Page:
Thursday, June 12, 2014

Throwback Thursday: What I'd Be Watching

On Facebook, Twitter, and elsewhere, people often celebrate "Throwback Thursday," in which they post pictures, memories, or comments that take a nostalgic look backward. When it comes to television, I often wish I could throw back some of the inane reality shows of today, in favor of some of my favorite Thursday night classics. 

Marx and George Fenneman.
Thursdays were always a good night for comedy -- if you worked a 9 to 5 job, you were probably coming into the homestretch of a long week, and could use a good laugh. For much of the 1950s, NBC "and your DeSoto-Plymouth dealers" had you covered with Groucho Marx's quiz show You Bet Your Life. Although the contestants did compete for prize money, the real appeal here was Groucho's trademark wit, and his wry exchanges with the quirky people who turned up each week. Who else would interview a tree surgeon and ask, "Tell me, have you ever fallen out of a patient?"

In the 1960s, Screen Gems (later to be known as Columbia Pictures Television) was one of the world's most successful sitcom factories, and gave birth to two Thursday-night favorites. Hazel, seen on NBC, was a warm, gentle show about the suburban Baxter family, whose lives were completely dominated by their maid. The lead character, who always knew what was best for everyone, could have been hard to take if she hadn't been played by the Oscar, Tony, and Emmy-winning Shirley Booth, who made her endearing even when she was in the midst of driving the Baxters nuts.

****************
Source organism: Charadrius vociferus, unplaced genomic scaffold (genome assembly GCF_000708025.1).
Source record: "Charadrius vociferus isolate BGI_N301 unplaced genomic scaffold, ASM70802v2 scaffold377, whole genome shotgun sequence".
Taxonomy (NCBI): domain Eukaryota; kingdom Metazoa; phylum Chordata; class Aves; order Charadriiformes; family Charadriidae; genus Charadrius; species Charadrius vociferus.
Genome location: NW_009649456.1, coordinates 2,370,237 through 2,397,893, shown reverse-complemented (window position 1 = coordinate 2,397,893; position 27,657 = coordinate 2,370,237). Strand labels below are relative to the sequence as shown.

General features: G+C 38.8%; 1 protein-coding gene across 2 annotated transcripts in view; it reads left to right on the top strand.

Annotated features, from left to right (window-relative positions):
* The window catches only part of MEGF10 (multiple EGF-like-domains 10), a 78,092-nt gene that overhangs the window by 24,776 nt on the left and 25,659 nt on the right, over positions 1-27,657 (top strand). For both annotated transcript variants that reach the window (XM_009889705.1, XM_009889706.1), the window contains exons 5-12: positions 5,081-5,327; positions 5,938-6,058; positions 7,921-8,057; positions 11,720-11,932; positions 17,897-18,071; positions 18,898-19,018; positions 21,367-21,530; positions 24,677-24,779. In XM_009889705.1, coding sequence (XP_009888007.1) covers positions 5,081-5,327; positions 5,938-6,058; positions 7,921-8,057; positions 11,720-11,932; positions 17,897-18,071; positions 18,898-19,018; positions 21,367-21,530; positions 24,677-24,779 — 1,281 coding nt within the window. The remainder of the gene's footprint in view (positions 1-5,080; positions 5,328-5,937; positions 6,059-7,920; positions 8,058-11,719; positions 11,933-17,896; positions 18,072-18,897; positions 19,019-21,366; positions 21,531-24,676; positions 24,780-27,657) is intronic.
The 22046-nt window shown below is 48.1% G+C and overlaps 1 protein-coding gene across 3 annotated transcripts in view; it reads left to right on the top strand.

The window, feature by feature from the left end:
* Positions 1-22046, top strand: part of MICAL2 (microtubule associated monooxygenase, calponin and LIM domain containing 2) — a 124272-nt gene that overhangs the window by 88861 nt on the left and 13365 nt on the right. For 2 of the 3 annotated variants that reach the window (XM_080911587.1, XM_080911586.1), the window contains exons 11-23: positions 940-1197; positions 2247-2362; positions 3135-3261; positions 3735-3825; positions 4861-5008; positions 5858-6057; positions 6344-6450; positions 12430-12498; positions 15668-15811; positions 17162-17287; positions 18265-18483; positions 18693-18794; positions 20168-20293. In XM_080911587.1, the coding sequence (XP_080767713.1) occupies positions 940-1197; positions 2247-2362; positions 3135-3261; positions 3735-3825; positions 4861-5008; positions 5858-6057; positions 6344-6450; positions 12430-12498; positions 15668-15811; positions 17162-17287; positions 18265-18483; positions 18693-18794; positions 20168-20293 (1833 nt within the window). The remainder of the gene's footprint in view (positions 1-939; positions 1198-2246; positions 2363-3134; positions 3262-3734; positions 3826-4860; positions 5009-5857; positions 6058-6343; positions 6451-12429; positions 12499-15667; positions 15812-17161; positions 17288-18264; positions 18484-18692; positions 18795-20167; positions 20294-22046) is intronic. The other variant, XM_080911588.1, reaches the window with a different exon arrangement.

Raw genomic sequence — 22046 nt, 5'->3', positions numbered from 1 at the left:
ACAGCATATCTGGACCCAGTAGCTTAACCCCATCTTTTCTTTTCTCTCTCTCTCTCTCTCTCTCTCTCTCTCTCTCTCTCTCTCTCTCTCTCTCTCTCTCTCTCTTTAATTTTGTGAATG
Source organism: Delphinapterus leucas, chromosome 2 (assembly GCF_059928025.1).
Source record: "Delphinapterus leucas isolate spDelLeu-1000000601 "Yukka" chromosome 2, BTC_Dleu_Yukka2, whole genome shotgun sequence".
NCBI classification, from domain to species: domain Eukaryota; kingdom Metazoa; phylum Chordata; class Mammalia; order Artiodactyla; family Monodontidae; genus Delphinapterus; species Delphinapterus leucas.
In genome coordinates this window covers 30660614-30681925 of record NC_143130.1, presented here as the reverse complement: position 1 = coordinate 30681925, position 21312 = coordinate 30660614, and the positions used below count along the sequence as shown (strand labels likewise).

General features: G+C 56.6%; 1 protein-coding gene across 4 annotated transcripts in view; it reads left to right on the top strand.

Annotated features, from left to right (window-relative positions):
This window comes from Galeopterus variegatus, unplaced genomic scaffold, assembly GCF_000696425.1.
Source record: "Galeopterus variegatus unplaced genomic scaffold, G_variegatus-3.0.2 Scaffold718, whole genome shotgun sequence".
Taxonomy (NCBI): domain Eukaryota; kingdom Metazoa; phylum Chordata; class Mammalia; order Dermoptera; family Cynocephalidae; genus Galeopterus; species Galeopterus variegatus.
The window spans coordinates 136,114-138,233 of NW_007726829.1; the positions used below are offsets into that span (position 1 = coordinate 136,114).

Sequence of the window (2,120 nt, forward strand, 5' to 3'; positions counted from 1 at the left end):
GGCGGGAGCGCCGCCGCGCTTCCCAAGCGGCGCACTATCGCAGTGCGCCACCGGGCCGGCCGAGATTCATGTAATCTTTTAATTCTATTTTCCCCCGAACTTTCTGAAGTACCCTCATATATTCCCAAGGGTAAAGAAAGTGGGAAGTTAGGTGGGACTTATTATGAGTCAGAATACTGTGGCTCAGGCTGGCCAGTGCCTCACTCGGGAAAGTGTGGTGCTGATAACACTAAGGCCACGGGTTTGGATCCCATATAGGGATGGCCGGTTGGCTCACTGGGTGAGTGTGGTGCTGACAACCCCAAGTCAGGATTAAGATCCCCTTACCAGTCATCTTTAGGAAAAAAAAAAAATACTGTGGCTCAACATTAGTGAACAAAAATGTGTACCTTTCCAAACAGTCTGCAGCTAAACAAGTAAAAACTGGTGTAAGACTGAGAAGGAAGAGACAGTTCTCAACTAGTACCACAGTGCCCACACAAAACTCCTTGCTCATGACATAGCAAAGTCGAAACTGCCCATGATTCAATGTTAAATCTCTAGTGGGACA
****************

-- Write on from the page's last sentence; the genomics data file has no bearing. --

And what Baby Boomer kid didn't look forward to Thursday nights to see Samantha Stephens twitch up a good time on ABC's Bewitched? I don't know about you, but the only thing better than having Hazel clean up my messy house would be developing my own magic powers, like the beautiful witch of Morning Glory Circle. I've been hoping for those powers for years, and I haven't given up yet.

What were your Thursday night classic TV favorites?


  1. Wow--I think having Hazel in my house, much as I would LOVE to have a maid these days, would have driven me around the bend--I'm sort of surprised sometimes that Mr. B didn't just stroke out on her. She was most certainly the mold they used for Magda, the in-house help for Miranda on Sex in the City.

  2. She's quite a strong personality, no question about that. Perhaps the angriest Mr. B ever gets is one incident in which he calls her "an interfering busybody" and makes her cry. Mel Brooks supposedly said, "If a maid ever took over my house like Hazel, I'd set her hair on fire." Thanks - enjoyed your comment.